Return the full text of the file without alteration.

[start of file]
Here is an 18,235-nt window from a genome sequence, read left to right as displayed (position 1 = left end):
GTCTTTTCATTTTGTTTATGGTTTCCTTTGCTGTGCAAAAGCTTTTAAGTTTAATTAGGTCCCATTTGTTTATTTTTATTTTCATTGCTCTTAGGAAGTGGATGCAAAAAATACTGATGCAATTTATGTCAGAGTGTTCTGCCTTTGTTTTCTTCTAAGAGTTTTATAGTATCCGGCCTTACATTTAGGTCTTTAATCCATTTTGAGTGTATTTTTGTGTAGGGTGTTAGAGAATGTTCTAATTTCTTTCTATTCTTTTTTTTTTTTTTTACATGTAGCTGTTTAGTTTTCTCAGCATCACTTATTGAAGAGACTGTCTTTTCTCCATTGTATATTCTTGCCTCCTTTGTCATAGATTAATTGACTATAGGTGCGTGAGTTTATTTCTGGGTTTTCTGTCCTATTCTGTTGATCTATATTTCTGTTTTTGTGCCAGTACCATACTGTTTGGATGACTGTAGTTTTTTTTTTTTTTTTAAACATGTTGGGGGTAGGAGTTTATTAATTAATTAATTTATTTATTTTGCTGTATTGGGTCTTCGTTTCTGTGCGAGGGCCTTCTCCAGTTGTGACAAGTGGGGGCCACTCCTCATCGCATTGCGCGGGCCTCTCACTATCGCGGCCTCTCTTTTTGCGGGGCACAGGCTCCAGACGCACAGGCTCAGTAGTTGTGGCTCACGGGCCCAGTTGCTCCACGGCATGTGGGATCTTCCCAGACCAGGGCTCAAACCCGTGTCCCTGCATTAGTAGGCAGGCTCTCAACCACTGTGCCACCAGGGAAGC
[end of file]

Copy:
Here is an 18,235-nt window from a genome sequence, read left to right as displayed (position 1 = left end):
GTCTTTTCATTTTGTTTATGGTTTCCTTTGCTGTGCAAAAGCTTTTAAGTTTAATTAGGTCCCATTTGTTTATTTTTATTTTCATTGCTCTTAGGAAGTGGATGCAAAAAATACTGATGCAATTTATGTCAGAGTGTTCTGCCTTTGTTTTCTTCTAAGAGTTTTATAGTATCCGGCCTTACATTTAGGTCTTTAATCCATTTTGAGTGTATTTTTGTGTAGGGTGTTAGAGAATGTTCTAATTTCTTTCTATTCTTTTTTTTTTTTTTTACATGTAGCTGTTTAGTTTTCTCAGCATCACTTATTGAAGAGACTGTCTTTTCTCCATTGTATATTCTTGCCTCCTTTGTCATAGATTAATTGACTATAGGTGCGTGAGTTTATTTCTGGGTTTTCTGTCCTATTCTGTTGATCTATATTTCTGTTTTTGTGCCAGTACCATACTGTTTGGATGACTGTAGTTTTTTTTTTTTTTTTAAACATGTTGGGGGTAGGAGTTTATTAATTAATTAATTTATTTATTTTGCTGTATTGGGTCTTCGTTTCTGTGCGAGGGCCTTCTCCAGTTGTGACAAGTGGGGGCCACTCCTCATCGCATTGCGCGGGCCTCTCACTATCGCGGCCTCTCTTTTTGCGGGGCACAGGCTCCAGACGCACAGGCTCAGTAGTTGTGGCTCACGGGCCCAGTTGCTCCACGGCATGTGGGATCTTCCCAGACCAGGGCTCAAACCCGTGTCCCTGCATTAGTAGGCAGGCTCTCAACCACTGTGCCACCAGGGAAGC